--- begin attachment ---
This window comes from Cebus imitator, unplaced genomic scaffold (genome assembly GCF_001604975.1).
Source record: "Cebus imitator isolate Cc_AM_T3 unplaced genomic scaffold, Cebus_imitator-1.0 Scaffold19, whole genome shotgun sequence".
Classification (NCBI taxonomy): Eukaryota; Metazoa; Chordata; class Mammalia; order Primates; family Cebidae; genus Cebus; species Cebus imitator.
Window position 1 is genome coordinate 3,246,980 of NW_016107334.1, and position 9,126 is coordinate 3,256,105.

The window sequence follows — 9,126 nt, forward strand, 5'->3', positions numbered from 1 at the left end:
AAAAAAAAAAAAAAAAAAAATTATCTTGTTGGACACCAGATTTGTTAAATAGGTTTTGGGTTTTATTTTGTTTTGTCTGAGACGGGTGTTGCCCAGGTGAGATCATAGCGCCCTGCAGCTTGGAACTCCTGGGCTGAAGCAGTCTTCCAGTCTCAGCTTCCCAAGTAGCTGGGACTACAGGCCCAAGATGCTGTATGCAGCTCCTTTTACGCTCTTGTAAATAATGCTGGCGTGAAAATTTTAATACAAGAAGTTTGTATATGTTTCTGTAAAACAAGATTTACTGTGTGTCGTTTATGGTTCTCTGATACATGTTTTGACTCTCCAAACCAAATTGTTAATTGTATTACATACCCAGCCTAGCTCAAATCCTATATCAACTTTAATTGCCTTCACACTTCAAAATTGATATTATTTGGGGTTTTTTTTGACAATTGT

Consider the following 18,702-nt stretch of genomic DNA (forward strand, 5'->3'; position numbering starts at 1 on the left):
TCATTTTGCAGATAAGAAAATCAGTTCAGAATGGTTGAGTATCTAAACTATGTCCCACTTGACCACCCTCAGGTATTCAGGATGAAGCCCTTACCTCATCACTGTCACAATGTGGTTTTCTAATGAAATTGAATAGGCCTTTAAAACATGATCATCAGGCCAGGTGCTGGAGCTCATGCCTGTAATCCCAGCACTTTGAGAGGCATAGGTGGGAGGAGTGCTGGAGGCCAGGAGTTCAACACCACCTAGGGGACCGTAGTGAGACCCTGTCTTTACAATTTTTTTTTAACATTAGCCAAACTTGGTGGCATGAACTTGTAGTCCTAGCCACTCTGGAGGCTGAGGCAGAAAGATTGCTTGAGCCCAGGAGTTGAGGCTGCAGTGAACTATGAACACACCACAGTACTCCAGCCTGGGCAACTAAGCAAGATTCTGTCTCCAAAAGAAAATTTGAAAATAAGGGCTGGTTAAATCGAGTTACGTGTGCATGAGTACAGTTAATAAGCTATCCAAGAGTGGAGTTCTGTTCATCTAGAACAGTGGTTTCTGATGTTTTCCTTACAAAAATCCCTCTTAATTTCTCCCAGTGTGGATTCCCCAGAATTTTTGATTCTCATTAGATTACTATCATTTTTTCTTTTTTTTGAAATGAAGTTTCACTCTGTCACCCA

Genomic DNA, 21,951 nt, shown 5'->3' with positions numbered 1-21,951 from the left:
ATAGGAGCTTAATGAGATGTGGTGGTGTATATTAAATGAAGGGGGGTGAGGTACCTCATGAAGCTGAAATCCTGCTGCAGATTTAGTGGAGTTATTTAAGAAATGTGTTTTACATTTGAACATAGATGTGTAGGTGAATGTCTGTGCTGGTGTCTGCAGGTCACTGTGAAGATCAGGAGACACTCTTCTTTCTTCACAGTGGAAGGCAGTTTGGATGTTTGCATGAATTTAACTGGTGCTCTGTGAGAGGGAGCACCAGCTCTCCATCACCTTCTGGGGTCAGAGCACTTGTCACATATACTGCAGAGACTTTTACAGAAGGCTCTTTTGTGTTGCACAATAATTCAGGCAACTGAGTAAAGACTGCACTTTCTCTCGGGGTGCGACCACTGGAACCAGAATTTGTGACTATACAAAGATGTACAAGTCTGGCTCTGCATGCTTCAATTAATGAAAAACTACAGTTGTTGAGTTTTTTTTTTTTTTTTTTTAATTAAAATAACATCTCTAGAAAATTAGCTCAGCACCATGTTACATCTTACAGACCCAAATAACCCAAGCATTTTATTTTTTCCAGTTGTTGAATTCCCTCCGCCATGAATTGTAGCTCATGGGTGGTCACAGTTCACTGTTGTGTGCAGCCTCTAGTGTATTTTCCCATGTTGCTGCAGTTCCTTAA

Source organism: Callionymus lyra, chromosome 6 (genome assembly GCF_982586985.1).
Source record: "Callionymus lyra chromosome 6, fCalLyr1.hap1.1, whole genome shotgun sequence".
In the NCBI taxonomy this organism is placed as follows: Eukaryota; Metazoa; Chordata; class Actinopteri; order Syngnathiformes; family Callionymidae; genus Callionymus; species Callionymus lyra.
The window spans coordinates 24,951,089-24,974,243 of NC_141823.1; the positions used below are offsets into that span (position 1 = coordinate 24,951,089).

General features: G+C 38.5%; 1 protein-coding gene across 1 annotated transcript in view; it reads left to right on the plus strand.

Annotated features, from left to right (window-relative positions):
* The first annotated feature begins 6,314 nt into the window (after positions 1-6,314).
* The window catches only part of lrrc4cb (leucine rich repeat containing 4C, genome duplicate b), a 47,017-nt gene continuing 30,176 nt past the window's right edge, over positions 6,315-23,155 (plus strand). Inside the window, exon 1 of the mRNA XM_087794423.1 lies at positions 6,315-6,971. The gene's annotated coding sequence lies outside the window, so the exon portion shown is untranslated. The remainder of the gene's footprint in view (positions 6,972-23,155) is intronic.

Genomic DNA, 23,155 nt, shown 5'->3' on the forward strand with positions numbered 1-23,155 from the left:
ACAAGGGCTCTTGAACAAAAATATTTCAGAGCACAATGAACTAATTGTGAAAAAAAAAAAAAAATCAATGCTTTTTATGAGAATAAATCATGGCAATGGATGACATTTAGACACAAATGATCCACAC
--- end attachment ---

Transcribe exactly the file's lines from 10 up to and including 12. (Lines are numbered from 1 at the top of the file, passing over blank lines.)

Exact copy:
ATAGGAGCTTAATGAGATGTGGTGGTGTATATTAAATGAAGGGGGGTGAGGTACCTCATGAAGCTGAAATCCTGCTGCAGATTTAGTGGAGTTATTTAAGAAATGTGTTTTACATTTGAACATAGATGTGTAGGTGAATGTCTGTGCTGGTGTCTGCAGGTCACTGTGAAGATCAGGAGACACTCTTCTTTCTTCACAGTGGAAGGCAGTTTGGATGTTTGCATGAATTTAACTGGTGCTCTGTGAGAGGGAGCACCAGCTCTCCATCACCTTCTGGGGTCAGAGCACTTGTCACATATACTGCAGAGACTTTTACAGAAGGCTCTTTTGTGTTGCACAATAATTCAGGCAACTGAGTAAAGACTGCACTTTCTCTCGGGGTGCGACCACTGGAACCAGAATTTGTGACTATACAAAGATGTACAAGTCTGGCTCTGCATGCTTCAATTAATGAAAAACTACAGTTGTTGAGTTTTTTTTTTTTTTTTTTTAATTAAAATAACATCTCTAGAAAATTAGCTCAGCACCATGTTACATCTTACAGACCCAAATAACCCAAGCATTTTATTTTTTCCAGTTGTTGAATTCCCTCCGCCATGAATTGTAGCTCATGGGTGGTCACAGTTCACTGTTGTGTGCAGCCTCTAGTGTATTTTCCCATGTTGCTGCAGTTCCTTAA

Source organism: Callionymus lyra, chromosome 6 (genome assembly GCF_982586985.1).
Source record: "Callionymus lyra chromosome 6, fCalLyr1.hap1.1, whole genome shotgun sequence".